Controversial NASA Attorney
Advising Columbia Commission
By Karen Masterson
Copyright 2003
Houston Chronicle Washington Bureau

WASHINGTON -- A lawyer who devised ways for NASA to avoid requests under the federal Freedom of Information Act is again working with the agency, this time as legal counsel to the Columbia Accident Investigation Board.

Bill Sikora, a longtime lawyer for NASA, was admonished in 1992 for writing a 1989 memorandum that reportedly instructed NASA employees to use yellow stick-on notes when annotating documents, then directing workers to mix up the stick-ons, making the notes indiscernible in the event they are forcibly made public through a Freedom of Information Act request. Under the law, the public may gain access to government records that are not related to national security. NASA's administrator later called the memo "ill-conceived" and said it resulted from "poor judgment," according to several published sources.

Sikora's memo, part of which was outlined in an article published in a 1992 edition of Columbia Journalism Review, a journalism industry magazine, also suggested that employees destroy unnecessary notes and avoid retaining drafts of documents. Notes that must be kept should be rewritten to minimize any negative impact they may have, should they be disclosed, Sikora counseled. Sikora also discouraged cross-referencing to other NASA documents, so to avoid giving the public context, which would only enhance the information's value.

Rep. Howard Wolpe, a Michigan Democrat who chaired the investigations and oversight panel of the House Science, Space and Technology Committee in 1992, discovered the memo while preparing for a hearing on a project, long since abandoned, that would have put a nuclear-powered space station on the moon.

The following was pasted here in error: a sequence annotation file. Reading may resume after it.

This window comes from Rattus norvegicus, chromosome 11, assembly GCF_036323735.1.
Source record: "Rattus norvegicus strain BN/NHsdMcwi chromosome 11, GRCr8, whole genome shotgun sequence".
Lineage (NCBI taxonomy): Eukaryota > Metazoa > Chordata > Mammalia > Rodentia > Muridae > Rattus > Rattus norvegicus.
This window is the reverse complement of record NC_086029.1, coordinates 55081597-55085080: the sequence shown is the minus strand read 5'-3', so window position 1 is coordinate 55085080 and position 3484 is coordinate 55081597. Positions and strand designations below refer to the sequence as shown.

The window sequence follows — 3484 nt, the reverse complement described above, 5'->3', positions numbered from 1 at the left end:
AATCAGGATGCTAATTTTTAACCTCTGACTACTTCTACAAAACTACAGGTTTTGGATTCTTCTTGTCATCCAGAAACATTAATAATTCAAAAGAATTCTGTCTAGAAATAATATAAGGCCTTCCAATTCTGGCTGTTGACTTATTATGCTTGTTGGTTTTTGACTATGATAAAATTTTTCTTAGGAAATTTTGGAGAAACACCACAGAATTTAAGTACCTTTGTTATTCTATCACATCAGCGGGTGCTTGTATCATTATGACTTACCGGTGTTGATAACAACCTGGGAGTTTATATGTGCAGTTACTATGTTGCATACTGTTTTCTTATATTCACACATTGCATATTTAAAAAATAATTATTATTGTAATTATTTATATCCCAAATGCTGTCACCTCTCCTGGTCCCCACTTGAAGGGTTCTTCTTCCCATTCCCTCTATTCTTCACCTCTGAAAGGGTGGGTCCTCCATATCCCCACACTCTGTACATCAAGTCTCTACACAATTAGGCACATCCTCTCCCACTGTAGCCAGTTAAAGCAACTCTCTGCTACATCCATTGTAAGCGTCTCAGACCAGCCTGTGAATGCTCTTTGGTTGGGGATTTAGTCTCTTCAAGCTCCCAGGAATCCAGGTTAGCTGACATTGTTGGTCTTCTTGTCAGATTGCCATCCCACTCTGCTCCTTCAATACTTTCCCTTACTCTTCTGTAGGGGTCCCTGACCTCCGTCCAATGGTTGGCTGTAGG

Rep. Nick Lampson, D-Beaumont, said Thursday he worried that Sikora's participation in the four-month investigation -- during which media organizations and other groups have sought hundreds of records using the Freedom of Information Act -- would hurt the panel's credibility.

"Because of the importance of this investigation, the American people must have full confidence in the ... board or the final report will lack credibility," Lampson said. The investigative panel, led by retired Navy Adm. Harold Gehman, is set to deliver its conclusions by late July.

Board spokeswoman Laura Brown confirmed that Sikora, a NASA employee assigned to Glenn Research Center in Ohio, is one of several lawyers who has been helping the board with legal issues in Houston and Washington, including advising it on compliance with FOIA requests.

"He's a fabulous guy and has an enormous amount of integrity," Brown said.

Regarding the memo incident, Brown said: "It happened a long time ago. We don't have a lot of information, other than the recollection of people, about what happened at the time." She added that the board was unaware of the incident until she was contacted by the Houston Chronicle.

She said Sikora declined the Chronicle's request for an interview.

When the memo was first discovered, government watchdog groups were outraged.

"It was a how-to for NASA officials to evade the disclosure requirements of the FOIA," Steven Aftergood, with the Federation of American Scientists, said Thursday.

He said NASA is "better than some agencies and worse than others in terms of FOIA compliance." But he added that NASA is put in a tough place, because it has a lot of private companies, including foreign companies, attempting to gather technological and contract-related information for competition reasons.

In 1992, the Legal Times reported that NASA officials had recommended that administrative action be taken against Sikora and his boss, Larry Ross, director of the research center. It was unclear what came of the recommended actions. NASA officials could not be reached Thursday evening.

Chronicle reporter Patty Reinert contributed to this story.



This Site Served by TheHostPros